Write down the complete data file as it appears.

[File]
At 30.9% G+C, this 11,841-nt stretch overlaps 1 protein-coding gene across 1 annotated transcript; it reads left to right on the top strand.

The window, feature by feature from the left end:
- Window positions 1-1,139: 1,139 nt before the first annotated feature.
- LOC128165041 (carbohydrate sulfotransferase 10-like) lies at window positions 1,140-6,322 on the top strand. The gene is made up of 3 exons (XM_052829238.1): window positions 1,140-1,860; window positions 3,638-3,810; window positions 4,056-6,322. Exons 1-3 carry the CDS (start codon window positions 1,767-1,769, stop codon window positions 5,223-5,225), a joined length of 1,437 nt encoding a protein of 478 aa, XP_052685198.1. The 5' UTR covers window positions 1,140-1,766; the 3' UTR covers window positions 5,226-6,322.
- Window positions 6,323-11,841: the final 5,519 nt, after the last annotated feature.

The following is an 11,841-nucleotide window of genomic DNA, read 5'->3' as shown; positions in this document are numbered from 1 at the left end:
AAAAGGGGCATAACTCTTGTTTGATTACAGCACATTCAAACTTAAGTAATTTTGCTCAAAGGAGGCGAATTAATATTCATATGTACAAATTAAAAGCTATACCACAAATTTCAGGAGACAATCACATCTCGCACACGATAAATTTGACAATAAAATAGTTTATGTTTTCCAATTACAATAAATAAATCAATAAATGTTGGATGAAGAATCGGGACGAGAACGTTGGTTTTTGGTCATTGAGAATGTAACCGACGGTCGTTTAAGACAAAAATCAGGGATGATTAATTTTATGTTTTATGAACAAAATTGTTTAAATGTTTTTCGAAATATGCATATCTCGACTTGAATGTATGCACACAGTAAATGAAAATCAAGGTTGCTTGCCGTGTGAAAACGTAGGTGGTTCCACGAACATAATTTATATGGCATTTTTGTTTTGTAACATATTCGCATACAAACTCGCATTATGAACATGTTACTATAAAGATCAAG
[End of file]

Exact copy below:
At 30.9% G+C, this 11,841-nt stretch overlaps 1 protein-coding gene across 1 annotated transcript; it reads left to right on the top strand.

The window, feature by feature from the left end:
- Window positions 1-1,139: 1,139 nt before the first annotated feature.
- LOC128165041 (carbohydrate sulfotransferase 10-like) lies at window positions 1,140-6,322 on the top strand. The gene is made up of 3 exons (XM_052829238.1): window positions 1,140-1,860; window positions 3,638-3,810; window positions 4,056-6,322. Exons 1-3 carry the CDS (start codon window positions 1,767-1,769, stop codon window positions 5,223-5,225), a joined length of 1,437 nt encoding a protein of 478 aa, XP_052685198.1. The 5' UTR covers window positions 1,140-1,766; the 3' UTR covers window positions 5,226-6,322.
- Window positions 6,323-11,841: the final 5,519 nt, after the last annotated feature.

The following is an 11,841-nucleotide window of genomic DNA, read 5'->3' as shown; positions in this document are numbered from 1 at the left end:
AAAAGGGGCATAACTCTTGTTTGATTACAGCACATTCAAACTTAAGTAATTTTGCTCAAAGGAGGCGAATTAATATTCATATGTACAAATTAAAAGCTATACCACAAATTTCAGGAGACAATCACATCTCGCACACGATAAATTTGACAATAAAATAGTTTATGTTTTCCAATTACAATAAATAAATCAATAAATGTTGGATGAAGAATCGGGACGAGAACGTTGGTTTTTGGTCATTGAGAATGTAACCGACGGTCGTTTAAGACAAAAATCAGGGATGATTAATTTTATGTTTTATGAACAAAATTGTTTAAATGTTTTTCGAAATATGCATATCTCGACTTGAATGTATGCACACAGTAAATGAAAATCAAGGTTGCTTGCCGTGTGAAAACGTAGGTGGTTCCACGAACATAATTTATATGGCATTTTTGTTTTGTAACATATTCGCATACAAACTCGCATTATGAACATGTTACTATAAAGATCAAG